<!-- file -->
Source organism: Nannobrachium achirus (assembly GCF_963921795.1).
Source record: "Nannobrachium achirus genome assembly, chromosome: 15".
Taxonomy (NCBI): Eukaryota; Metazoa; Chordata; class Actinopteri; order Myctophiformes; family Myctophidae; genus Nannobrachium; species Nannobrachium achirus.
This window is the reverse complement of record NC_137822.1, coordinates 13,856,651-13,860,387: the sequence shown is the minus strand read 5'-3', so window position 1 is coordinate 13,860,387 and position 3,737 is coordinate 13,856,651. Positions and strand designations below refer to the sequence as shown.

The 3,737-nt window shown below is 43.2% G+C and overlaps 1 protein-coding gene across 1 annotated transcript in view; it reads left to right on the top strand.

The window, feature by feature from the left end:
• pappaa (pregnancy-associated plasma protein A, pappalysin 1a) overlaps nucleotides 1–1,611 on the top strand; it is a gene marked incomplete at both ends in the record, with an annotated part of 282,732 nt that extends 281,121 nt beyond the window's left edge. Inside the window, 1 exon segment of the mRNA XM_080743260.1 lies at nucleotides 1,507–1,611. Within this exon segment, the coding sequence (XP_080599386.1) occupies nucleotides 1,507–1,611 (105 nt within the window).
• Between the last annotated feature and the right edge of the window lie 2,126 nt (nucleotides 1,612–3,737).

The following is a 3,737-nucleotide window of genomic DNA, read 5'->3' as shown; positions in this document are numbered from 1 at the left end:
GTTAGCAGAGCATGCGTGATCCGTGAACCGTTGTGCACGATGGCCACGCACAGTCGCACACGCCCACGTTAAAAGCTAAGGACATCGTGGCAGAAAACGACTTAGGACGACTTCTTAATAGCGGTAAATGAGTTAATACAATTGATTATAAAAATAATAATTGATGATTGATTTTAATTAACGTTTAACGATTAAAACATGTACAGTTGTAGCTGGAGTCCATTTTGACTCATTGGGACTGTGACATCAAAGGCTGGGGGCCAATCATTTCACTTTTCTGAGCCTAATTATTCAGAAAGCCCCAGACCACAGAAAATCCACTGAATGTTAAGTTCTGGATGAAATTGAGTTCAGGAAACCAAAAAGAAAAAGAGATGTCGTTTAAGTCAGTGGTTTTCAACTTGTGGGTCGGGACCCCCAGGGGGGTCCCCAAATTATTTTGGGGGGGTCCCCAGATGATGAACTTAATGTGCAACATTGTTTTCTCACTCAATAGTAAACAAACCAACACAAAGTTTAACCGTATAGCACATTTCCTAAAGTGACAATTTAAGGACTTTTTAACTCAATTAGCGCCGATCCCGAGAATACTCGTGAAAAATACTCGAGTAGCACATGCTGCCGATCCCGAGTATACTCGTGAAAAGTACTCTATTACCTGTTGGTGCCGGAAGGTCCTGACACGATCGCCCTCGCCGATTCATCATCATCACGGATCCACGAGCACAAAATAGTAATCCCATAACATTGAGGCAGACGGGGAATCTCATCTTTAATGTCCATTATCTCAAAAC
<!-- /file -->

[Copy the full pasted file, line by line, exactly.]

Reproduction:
Source organism: Nannobrachium achirus (assembly GCF_963921795.1).
Source record: "Nannobrachium achirus genome assembly, chromosome: 15".
Taxonomy (NCBI): Eukaryota; Metazoa; Chordata; class Actinopteri; order Myctophiformes; family Myctophidae; genus Nannobrachium; species Nannobrachium achirus.
This window is the reverse complement of record NC_137822.1, coordinates 13,856,651-13,860,387: the sequence shown is the minus strand read 5'-3', so window position 1 is coordinate 13,860,387 and position 3,737 is coordinate 13,856,651. Positions and strand designations below refer to the sequence as shown.

The 3,737-nt window shown below is 43.2% G+C and overlaps 1 protein-coding gene across 1 annotated transcript in view; it reads left to right on the top strand.

The window, feature by feature from the left end:
• pappaa (pregnancy-associated plasma protein A, pappalysin 1a) overlaps nucleotides 1–1,611 on the top strand; it is a gene marked incomplete at both ends in the record, with an annotated part of 282,732 nt that extends 281,121 nt beyond the window's left edge. Inside the window, 1 exon segment of the mRNA XM_080743260.1 lies at nucleotides 1,507–1,611. Within this exon segment, the coding sequence (XP_080599386.1) occupies nucleotides 1,507–1,611 (105 nt within the window).
• Between the last annotated feature and the right edge of the window lie 2,126 nt (nucleotides 1,612–3,737).

The following is a 3,737-nucleotide window of genomic DNA, read 5'->3' as shown; positions in this document are numbered from 1 at the left end:
GTTAGCAGAGCATGCGTGATCCGTGAACCGTTGTGCACGATGGCCACGCACAGTCGCACACGCCCACGTTAAAAGCTAAGGACATCGTGGCAGAAAACGACTTAGGACGACTTCTTAATAGCGGTAAATGAGTTAATACAATTGATTATAAAAATAATAATTGATGATTGATTTTAATTAACGTTTAACGATTAAAACATGTACAGTTGTAGCTGGAGTCCATTTTGACTCATTGGGACTGTGACATCAAAGGCTGGGGGCCAATCATTTCACTTTTCTGAGCCTAATTATTCAGAAAGCCCCAGACCACAGAAAATCCACTGAATGTTAAGTTCTGGATGAAATTGAGTTCAGGAAACCAAAAAGAAAAAGAGATGTCGTTTAAGTCAGTGGTTTTCAACTTGTGGGTCGGGACCCCCAGGGGGGTCCCCAAATTATTTTGGGGGGGTCCCCAGATGATGAACTTAATGTGCAACATTGTTTTCTCACTCAATAGTAAACAAACCAACACAAAGTTTAACCGTATAGCACATTTCCTAAAGTGACAATTTAAGGACTTTTTAACTCAATTAGCGCCGATCCCGAGAATACTCGTGAAAAATACTCGAGTAGCACATGCTGCCGATCCCGAGTATACTCGTGAAAAGTACTCTATTACCTGTTGGTGCCGGAAGGTCCTGACACGATCGCCCTCGCCGATTCATCATCATCACGGATCCACGAGCACAAAATAGTAATCCCATAACATTGAGGCAGACGGGGAATCTCATCTTTAATGTCCATTATCTCAAAAC